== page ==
117. Herndl, G., 1988, Ecology of amorphous aggregates marine snow in the northern Adriatic Sea. II. Microbial density and activity in marine snow and its implication to overall pelagic processes, Mar. Ecol. Prog. Ser. 48:265–275.Google Scholar
  118. Hobbie, J. E., 1988, A comparison of the ecology of planktonic bacteria in fresh and salt water, Limnol. Oceanogr. 33:750–764.Google Scholar
  119. Hobbie, J. E., and Cole, J. J., 1984, Response of a detrital food web to eutrophication, Bull. Mar. Res. 35:357–363.Google Scholar
  120. Hobbie, J. E., Daley, R. J., and Jasper, S., 1977, Use of Nuclepore filters for counting bacteria by fluorescence microscopy, Appl. Environ. Microbiol. 33:1225–1228.PubMedGoogle Scholar
  121. Hollibaugh, J. T., 1988, Limitation of the [3H]-thymidine method for estimating bacterial productivity due to thymidine metabolism, Mar. Ecol. Prog. Ser. 43:19–30.Google Scholar
  122. Hollibaugh, J. T., and Azam, F., 1983, Microbial degradation of dissolved proteins in seawater, Limnol. Oceanogr. 28:1104–1116.Google Scholar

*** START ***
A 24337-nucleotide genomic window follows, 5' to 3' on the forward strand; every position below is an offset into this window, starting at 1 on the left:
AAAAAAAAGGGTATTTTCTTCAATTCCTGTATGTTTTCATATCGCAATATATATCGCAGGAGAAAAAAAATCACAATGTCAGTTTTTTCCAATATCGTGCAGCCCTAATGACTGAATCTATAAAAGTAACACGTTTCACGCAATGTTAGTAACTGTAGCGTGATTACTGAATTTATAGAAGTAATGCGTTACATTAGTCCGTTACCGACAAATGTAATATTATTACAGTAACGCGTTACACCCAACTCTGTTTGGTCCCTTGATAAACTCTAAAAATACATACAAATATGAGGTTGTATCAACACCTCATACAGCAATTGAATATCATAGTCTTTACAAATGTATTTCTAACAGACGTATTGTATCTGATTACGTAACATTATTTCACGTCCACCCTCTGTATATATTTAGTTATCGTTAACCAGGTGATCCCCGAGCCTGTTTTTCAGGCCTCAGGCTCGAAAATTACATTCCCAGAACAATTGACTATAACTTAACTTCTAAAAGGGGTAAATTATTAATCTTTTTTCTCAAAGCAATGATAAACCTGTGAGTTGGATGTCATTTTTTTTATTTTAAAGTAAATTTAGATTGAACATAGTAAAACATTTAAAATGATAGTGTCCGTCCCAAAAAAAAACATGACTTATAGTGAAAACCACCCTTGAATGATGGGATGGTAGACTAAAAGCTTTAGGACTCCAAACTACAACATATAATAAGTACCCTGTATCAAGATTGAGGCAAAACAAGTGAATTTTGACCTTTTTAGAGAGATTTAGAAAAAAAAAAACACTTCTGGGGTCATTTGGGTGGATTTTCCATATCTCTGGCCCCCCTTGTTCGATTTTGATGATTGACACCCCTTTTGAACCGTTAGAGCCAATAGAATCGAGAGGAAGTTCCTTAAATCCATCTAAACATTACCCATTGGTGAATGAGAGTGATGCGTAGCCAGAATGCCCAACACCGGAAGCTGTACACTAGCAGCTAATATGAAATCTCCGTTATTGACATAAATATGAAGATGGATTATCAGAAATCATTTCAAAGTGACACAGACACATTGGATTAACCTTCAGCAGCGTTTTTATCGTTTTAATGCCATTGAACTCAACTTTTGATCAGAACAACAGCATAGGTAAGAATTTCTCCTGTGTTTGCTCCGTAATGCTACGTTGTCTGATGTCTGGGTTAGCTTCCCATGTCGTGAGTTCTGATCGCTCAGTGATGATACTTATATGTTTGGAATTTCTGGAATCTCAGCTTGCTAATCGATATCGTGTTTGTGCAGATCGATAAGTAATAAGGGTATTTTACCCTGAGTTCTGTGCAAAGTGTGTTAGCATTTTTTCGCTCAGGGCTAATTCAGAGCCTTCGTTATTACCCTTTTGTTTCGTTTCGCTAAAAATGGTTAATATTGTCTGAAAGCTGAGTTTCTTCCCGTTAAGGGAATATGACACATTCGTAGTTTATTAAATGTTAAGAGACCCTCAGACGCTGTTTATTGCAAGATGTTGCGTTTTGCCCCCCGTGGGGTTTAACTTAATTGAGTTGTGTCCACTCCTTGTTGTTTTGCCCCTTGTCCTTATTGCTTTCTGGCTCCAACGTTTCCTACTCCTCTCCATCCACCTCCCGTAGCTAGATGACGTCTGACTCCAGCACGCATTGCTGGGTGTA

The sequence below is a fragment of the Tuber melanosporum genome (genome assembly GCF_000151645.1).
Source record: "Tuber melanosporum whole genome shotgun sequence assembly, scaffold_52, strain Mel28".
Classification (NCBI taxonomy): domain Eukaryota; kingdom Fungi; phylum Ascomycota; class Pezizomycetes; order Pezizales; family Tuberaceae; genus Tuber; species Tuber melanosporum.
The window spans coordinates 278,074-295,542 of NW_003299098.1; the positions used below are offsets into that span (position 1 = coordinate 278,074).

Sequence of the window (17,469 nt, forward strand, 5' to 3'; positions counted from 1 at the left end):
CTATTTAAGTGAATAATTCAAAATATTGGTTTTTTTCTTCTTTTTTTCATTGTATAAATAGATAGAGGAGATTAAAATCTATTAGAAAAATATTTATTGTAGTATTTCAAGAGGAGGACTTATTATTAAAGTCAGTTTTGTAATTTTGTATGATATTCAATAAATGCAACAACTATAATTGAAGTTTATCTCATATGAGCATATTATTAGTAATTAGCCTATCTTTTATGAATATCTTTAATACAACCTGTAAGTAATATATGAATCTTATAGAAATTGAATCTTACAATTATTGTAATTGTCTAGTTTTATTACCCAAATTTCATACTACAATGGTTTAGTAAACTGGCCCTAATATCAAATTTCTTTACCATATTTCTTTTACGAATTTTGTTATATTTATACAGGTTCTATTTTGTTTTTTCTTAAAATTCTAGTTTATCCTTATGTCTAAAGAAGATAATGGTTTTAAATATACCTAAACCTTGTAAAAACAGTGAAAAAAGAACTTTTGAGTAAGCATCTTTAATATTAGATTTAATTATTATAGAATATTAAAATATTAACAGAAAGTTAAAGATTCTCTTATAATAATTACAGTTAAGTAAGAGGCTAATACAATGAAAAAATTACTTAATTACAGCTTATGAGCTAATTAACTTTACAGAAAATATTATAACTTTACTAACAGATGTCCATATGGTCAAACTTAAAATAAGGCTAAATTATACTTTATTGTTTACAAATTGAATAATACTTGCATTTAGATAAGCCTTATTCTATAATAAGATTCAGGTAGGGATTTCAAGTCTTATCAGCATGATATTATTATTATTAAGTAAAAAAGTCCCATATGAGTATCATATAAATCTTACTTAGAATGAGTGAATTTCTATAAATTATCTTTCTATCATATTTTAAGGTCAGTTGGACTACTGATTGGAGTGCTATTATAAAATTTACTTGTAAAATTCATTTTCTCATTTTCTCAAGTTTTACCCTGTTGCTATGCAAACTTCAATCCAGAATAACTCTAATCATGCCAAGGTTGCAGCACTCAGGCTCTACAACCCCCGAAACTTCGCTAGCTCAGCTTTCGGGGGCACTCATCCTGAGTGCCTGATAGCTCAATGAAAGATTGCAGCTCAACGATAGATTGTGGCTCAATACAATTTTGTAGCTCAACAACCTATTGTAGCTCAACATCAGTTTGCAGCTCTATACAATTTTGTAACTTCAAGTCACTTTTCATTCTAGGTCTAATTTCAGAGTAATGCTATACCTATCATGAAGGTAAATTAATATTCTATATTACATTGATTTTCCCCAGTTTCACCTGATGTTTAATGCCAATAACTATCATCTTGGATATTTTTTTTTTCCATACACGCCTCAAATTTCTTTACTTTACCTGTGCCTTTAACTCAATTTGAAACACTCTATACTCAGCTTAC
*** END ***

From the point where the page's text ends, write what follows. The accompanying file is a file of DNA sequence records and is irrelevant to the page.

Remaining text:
123. Holligan, P. M., Harris, R. P., Newell, R. C., Harbour, D. S., Head, R. N., Linley, E. A. S., Lucus, M. I., Tranter, P. R. G., and Weekly, C. M., 1984, Vertical distribution and partitioning of organic carbon in mixed, frontal, and stratified waters of the English Channel, Mar. Ecol. Prog. Ser. 14:111–127.Google Scholar
  124. Honjo, S., and Roman, M., 1978, Marine copepod fecal pellets: Production, preservation and sedimentation, J. Mar. Res. 36:45–57.Google Scholar
  125. Hoppe, H.-G., 1983, Significance of exoenzymatic activities in the ecology of brackish-water: Measurements by means of methyl-umbelliferyl substrates, Mar. Ecol. Prog. Ser. 11:299–308.Google Scholar
  126. Hoppe, H.-G., Kim, S. J., and Gocke, K., 1988, Microbial decomposition in aquatic environments: Combined process of extracellular enzyme activity and substrate uptake, Appl. Environ. Microbiol. 54:784–790.PubMedGoogle Scholar
  127. Iriberri, J., Unanue, M., Ayo, B., Barcina, I., and Egea, L., 1990, Bacterial production and growth rate estimation from [3H]-thymidine incorporation for attached and free-living bacteria in aquatic systems, Appl. Environ. Microbiol. 56:483–487.PubMedGoogle Scholar